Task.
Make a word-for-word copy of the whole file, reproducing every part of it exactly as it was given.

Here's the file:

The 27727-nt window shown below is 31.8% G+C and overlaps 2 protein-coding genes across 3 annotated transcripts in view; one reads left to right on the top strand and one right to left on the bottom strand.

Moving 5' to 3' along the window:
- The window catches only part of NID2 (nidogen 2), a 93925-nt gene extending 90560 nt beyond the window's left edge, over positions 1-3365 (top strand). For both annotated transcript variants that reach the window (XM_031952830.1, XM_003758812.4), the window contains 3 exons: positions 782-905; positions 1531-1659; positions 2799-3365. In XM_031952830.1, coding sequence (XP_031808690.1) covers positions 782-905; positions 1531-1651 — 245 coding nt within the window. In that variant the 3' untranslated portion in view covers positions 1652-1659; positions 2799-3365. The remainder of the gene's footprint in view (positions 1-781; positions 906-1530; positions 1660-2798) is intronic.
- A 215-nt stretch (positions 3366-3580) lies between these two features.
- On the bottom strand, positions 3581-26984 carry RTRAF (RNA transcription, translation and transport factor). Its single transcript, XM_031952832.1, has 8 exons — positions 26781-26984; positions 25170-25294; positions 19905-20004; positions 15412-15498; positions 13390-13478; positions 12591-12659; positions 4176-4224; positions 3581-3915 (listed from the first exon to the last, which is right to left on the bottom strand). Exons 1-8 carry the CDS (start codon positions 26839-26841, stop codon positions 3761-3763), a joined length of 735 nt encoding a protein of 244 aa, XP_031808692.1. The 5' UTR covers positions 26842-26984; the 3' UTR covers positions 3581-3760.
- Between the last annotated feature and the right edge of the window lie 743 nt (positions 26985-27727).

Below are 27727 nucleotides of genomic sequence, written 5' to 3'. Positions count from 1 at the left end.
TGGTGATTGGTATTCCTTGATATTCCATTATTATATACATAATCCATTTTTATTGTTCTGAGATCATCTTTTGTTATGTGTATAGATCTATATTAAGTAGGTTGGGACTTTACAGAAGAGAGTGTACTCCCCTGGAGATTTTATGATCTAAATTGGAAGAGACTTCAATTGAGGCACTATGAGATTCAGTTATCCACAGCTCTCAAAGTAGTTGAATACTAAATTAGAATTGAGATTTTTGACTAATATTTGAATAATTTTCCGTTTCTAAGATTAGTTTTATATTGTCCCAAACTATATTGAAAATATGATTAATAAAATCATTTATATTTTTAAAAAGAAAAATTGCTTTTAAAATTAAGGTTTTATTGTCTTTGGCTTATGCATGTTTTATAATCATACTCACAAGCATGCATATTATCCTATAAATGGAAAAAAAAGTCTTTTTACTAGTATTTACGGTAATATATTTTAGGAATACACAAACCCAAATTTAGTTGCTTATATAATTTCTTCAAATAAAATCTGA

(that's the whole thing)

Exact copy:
The 27727-nt window shown below is 31.8% G+C and overlaps 2 protein-coding genes across 3 annotated transcripts in view; one reads left to right on the top strand and one right to left on the bottom strand.

Moving 5' to 3' along the window:
- The window catches only part of NID2 (nidogen 2), a 93925-nt gene extending 90560 nt beyond the window's left edge, over positions 1-3365 (top strand). For both annotated transcript variants that reach the window (XM_031952830.1, XM_003758812.4), the window contains 3 exons: positions 782-905; positions 1531-1659; positions 2799-3365. In XM_031952830.1, coding sequence (XP_031808690.1) covers positions 782-905; positions 1531-1651 — 245 coding nt within the window. In that variant the 3' untranslated portion in view covers positions 1652-1659; positions 2799-3365. The remainder of the gene's footprint in view (positions 1-781; positions 906-1530; positions 1660-2798) is intronic.
- A 215-nt stretch (positions 3366-3580) lies between these two features.
- On the bottom strand, positions 3581-26984 carry RTRAF (RNA transcription, translation and transport factor). Its single transcript, XM_031952832.1, has 8 exons — positions 26781-26984; positions 25170-25294; positions 19905-20004; positions 15412-15498; positions 13390-13478; positions 12591-12659; positions 4176-4224; positions 3581-3915 (listed from the first exon to the last, which is right to left on the bottom strand). Exons 1-8 carry the CDS (start codon positions 26839-26841, stop codon positions 3761-3763), a joined length of 735 nt encoding a protein of 244 aa, XP_031808692.1. The 5' UTR covers positions 26842-26984; the 3' UTR covers positions 3581-3760.
- Between the last annotated feature and the right edge of the window lie 743 nt (positions 26985-27727).

Below are 27727 nucleotides of genomic sequence, written 5' to 3'. Positions count from 1 at the left end.
TGGTGATTGGTATTCCTTGATATTCCATTATTATATACATAATCCATTTTTATTGTTCTGAGATCATCTTTTGTTATGTGTATAGATCTATATTAAGTAGGTTGGGACTTTACAGAAGAGAGTGTACTCCCCTGGAGATTTTATGATCTAAATTGGAAGAGACTTCAATTGAGGCACTATGAGATTCAGTTATCCACAGCTCTCAAAGTAGTTGAATACTAAATTAGAATTGAGATTTTTGACTAATATTTGAATAATTTTCCGTTTCTAAGATTAGTTTTATATTGTCCCAAACTATATTGAAAATATGATTAATAAAATCATTTATATTTTTAAAAAGAAAAATTGCTTTTAAAATTAAGGTTTTATTGTCTTTGGCTTATGCATGTTTTATAATCATACTCACAAGCATGCATATTATCCTATAAATGGAAAAAAAAGTCTTTTTACTAGTATTTACGGTAATATATTTTAGGAATACACAAACCCAAATTTAGTTGCTTATATAATTTCTTCAAATAAAATCTGA